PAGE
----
HedgeFund The The definitive source of actionable intelligence on L AW R E P O RT hedge fund law and regulationwww.hflawreport.com Volume 4, Number 10 March 18, 2011fundamental role of administering and enforcing compliance reporting to the government, “not to one’s supervisor.” Id.with securities laws. They require covered hedge funds Thus, after Sullivan, hedge fund CCO’s are likely to have noto hire a “Chief Compliance Officer” to be “responsible state law remedy against retaliation for internally reportingfor administering the policies and procedures” regarding securities law violations.“violation . . . of the” federal securities laws. 17 C.F.R.§275.206(4)-7(a), (c) (Investment Adviser CCO); 17 C.F.R. Similarly, Sullivan’s holding likely applies to compliance§ 270.38a-1(a)(4) (Investment Company CCO). The SEC officers who have been trained as lawyers because New Yorkdefines the CCO’s duties as “administer[ing] compliance courts have already held that the at-will doctrine appliespolicies and procedures,” including having “a position of based on an employee’s position – not his training. See,sufficient seniority and authority within the organization e.g., Haviland v. J. Aron & Co., 212 A.D.2d 439, 440-41to compel others to adhere to the compliance policies and (1st Dep’t 1995) (refusing to apply lawyer-law firm at-willprocedures.” SEC Rel. No. IA-2204 at 10-11 (Dec. 17, exception to broker who had graduated law school and2003). Since the very reason for the existence of a hedge claimed he was hired for legal expertise, because he “was hiredfund CCO is to administer compliance with securities laws, as a broker, not as a lawyer”). Further, Sullivan’s holdingboth hedge funds and their CCO’s must know that a CCO’s arguably applies to hedge fund in-house legal counsel, becauseinternal reporting of securities law violations is “fundamental New York courts have held the attorney exception only appliesto the[ir] relationship and essential to its purpose.” Wieder, where both parties share “a common professional enterprise”80 N.Y.2d at 636. that “impose[s] a mutual obligation on the employer and the employee.” Horn, 100 N.Y.2d at 96. Because hedge funds doNevertheless, Sullivan’s holding is binding New York law, not practice law, and since in-house counsel is also a businessand is likely to have far reaching implications. For example, role, a court is less likely to imply an exception to the at-willSullivan will likely influence decisions in other key states like doctrine for them. But see Shearin v. E.F. Hutton Group,Delaware – where many hedge funds are registered – whose Inc., 652 A.2d 578, 588 (Del. Ch. 1994) (under Delawareexceptions to at-will employment are “narrowly drawn” law, in-house legal counsel had a claim for retaliatory firingand “generally statutory.” E.I. DuPont de Nemours & Co. v. for refusing to violate ethical duties because “the Rules ofPressman, 697 A.2d 436, 442 n.13 (Del. 1996). In particular, Professional Conduct” are an “implicit term of every lawyer’sDelaware’s Supreme Court has already narrowly construed a contract”).statute that requires employees to report wrongdoing to thegovernment as not protecting the employee from retaliation SEC Proposed Rules Require Compliance and Similar Key Personnel to Report Internally, Withoutfor internally reporting the wrongdoing. Lord v. Souder, 748 Specifying Federal Remedy for RetaliationA.2d 393, 401 (Del. 2000). In Lord, the court rejected awrongful termination claim by nursing home employee based The SEC has recently proposed rules for its whistlebloweron a Delaware statute requiring her to report nursing home program that aim to bolster internal hedge fund complianceabuse or neglect, because the statute’s terms only addressed programs by requiring compliance, audit and legal employees©2011 The Hedge Fund Law Report. All rights reserved.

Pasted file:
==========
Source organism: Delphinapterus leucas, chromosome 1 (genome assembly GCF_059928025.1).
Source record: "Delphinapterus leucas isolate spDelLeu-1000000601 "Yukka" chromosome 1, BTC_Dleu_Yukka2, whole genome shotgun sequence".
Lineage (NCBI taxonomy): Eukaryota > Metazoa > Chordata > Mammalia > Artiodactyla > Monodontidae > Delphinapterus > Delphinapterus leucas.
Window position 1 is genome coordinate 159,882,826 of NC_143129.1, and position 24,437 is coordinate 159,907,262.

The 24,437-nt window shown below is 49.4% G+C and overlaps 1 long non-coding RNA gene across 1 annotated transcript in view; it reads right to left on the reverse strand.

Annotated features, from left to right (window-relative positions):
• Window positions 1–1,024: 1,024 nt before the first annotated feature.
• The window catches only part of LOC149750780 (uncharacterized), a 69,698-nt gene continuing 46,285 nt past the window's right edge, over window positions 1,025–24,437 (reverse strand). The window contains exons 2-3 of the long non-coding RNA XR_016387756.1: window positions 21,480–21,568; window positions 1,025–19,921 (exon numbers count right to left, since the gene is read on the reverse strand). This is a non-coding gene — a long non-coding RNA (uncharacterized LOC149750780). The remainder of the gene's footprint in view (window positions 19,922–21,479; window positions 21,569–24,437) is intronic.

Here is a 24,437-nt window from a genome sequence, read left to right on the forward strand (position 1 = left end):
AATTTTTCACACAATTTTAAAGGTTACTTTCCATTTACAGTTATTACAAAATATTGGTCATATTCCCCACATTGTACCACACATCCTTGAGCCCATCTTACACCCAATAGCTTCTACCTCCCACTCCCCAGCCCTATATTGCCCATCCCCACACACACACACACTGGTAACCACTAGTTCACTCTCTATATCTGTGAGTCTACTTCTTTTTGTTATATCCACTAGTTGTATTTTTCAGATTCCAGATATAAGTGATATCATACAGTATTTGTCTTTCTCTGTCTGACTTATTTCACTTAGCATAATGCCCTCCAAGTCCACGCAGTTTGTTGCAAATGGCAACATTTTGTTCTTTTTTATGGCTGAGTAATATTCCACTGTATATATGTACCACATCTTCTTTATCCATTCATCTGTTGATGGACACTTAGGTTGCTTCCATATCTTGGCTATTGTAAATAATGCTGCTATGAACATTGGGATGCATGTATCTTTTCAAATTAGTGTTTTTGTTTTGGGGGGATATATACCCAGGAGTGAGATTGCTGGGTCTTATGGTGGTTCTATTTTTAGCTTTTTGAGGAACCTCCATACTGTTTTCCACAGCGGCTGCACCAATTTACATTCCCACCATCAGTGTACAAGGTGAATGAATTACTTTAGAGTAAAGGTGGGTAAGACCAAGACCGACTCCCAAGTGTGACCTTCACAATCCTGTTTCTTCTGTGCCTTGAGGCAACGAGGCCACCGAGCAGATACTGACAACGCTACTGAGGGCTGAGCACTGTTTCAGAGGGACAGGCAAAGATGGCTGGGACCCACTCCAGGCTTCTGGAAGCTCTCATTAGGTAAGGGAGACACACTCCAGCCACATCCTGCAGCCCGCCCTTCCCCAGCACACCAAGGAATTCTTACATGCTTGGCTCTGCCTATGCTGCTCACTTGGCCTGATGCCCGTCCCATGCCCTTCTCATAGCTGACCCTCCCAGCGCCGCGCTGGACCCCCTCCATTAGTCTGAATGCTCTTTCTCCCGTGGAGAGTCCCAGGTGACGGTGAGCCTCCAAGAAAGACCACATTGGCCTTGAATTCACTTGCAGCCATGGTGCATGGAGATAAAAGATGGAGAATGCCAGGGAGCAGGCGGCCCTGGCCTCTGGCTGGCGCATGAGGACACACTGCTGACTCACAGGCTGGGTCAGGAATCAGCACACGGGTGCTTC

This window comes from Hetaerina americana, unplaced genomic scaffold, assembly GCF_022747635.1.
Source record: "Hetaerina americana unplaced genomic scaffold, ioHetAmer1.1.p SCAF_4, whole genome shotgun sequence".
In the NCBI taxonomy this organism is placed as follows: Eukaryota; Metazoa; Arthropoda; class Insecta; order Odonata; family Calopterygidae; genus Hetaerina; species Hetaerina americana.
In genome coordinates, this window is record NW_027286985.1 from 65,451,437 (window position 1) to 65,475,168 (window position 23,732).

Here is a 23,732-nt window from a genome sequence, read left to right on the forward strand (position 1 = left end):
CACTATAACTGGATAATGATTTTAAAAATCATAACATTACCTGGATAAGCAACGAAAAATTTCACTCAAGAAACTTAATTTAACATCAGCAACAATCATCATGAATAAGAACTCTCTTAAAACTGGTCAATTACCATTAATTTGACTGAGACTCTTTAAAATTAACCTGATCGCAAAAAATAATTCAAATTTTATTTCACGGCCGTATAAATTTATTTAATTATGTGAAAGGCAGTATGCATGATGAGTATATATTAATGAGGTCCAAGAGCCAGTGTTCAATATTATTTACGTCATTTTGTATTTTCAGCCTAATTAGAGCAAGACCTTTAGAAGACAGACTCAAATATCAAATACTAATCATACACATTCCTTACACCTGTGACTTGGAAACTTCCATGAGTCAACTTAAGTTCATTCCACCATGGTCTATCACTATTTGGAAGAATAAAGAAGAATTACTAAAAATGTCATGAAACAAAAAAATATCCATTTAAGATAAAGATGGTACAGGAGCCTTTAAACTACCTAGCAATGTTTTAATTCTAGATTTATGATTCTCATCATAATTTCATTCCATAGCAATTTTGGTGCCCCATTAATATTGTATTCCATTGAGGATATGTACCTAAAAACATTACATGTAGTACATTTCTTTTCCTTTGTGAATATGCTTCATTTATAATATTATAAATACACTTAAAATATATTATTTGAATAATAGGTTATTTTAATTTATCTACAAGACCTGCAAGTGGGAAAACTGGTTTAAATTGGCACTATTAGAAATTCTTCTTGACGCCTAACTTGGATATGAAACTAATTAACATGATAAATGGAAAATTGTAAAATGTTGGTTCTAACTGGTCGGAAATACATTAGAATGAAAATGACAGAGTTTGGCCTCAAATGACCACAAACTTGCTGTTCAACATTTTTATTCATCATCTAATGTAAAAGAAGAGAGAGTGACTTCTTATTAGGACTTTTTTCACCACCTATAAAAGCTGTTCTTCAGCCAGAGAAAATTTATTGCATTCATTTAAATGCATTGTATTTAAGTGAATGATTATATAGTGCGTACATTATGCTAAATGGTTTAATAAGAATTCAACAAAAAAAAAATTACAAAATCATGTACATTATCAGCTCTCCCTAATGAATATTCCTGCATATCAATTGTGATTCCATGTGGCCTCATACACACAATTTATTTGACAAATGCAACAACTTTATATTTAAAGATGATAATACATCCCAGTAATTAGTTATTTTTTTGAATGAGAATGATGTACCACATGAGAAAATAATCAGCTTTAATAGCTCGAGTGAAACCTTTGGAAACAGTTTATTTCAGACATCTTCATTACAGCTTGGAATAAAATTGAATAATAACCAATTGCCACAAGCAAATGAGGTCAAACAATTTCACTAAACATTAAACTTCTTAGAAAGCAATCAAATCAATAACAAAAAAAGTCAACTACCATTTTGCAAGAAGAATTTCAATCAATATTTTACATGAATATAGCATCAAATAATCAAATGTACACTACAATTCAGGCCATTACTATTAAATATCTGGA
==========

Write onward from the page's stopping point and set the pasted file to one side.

HedgeFund The The definitive source of actionable intelligence on L AW R E P O RT hedge fund law and regulationwww.hflawreport.com Volume 4, Number 10 March 18, 2011to report wrongdoing internally before becoming eligible for effective internal compliance programs. This will providea reward. They would prohibit a whistleblower reward for the benefits of enabling hedge funds to identify and rootinformation received “from . . . an entity’s legal, compliance, out wrongdoing at an early stage, sometimes nipping it inaudit or other similar functions or processes for identifying, the bud and preventing future fraud. Further, it enablesreporting and addressing potential noncompliance with law,” hedge funds to avoid the legal costs and reputational damageunless it was first reported internally and an employer acts of an SEC investigation by taking internal action to stopin bad faith or did not report to the SEC in a reasonable wrongdoing, and self-reporting to the SEC.time. Proposed Rule 21F-4(b)(4)(v).  Additionally, theywould make employees “with legal, compliance, audit, But by failing to clarify whether these employees havesupervisory, or governance responsibilities” ineligible to be a remedy against retaliation for internal reporting, thewhistleblowers for information “communicated . . . with the SEC risks putting them in a Catch-22 situation that canreasonable expectation that [they] would cause the entity discourage them from robustly investigating or reportingto respond appropriately” unless they first report internally wrongdoing that could pose a threat to their employer.and the entity acts in bad faith or fails to disclose to the Nowhere in its proposed rule’s 180-page release does theSEC in a reasonable time. Proposed Rule 21F-4(b)(4) SEC suggest, or seek comment about, protections for(iv). Unfortunately, these proposed rules do not clarify that key employees against being fired or otherwise retaliatedemployees have a legal remedy for retaliation for reporting against for internally reporting wrongdoing. SEC Rel. No.internally. 63237. This is striking, since the SEC does acknowledge that some employees “do not avail themselves” of “internalThe SEC’s proposed rules seek to balance two competing whistleblower, legal or compliance” programs “for feargoals. First, they seek “to facilitate the operation of effective of retaliation.” Id. at 51. If the SEC is going to makeinternal compliance programs by not creating incentives for internal reporting by these employees a requirement for thecompany personnel to seek a personal financial benefit by whistleblower program, then it is only fair to clarify that they‘front running’ internal investigations and similar processes have a remedy against retaliation for doing so.that are important components of effective companycompliance programs.” SEC Rel. No. 63237 at 25-26. The Dodd-Frank Act does not specify that it protectsSecond, they are intended to “permit such persons to act as employees from retaliation for internally reportingwhistleblowers in circumstances where the company knows wrongdoing. It states that it bars retaliation for “any lawfulabout material misconduct but has not taken appropriate act done by the whistleblower – (i) in providing informationsteps to respond.” Id. at 26. to the Commission . . . ; [or] (ii) in . . . assisting in any investigation . . . based upon or related to such information .By requiring compliance, audit and legal employees to report . . .” 15 U.S.C. § 78u-6(h)(1)(A). Courts could reasonablyinternally, the proposed rules ensure hedge funds will in most interpret this language as barring only retaliation for reportingcases have the first opportunity to address fraud through to the SEC – “not to a supervisor.” Lord, 748 A.2d at 401.©2011 The Hedge Fund Law Report. All rights reserved.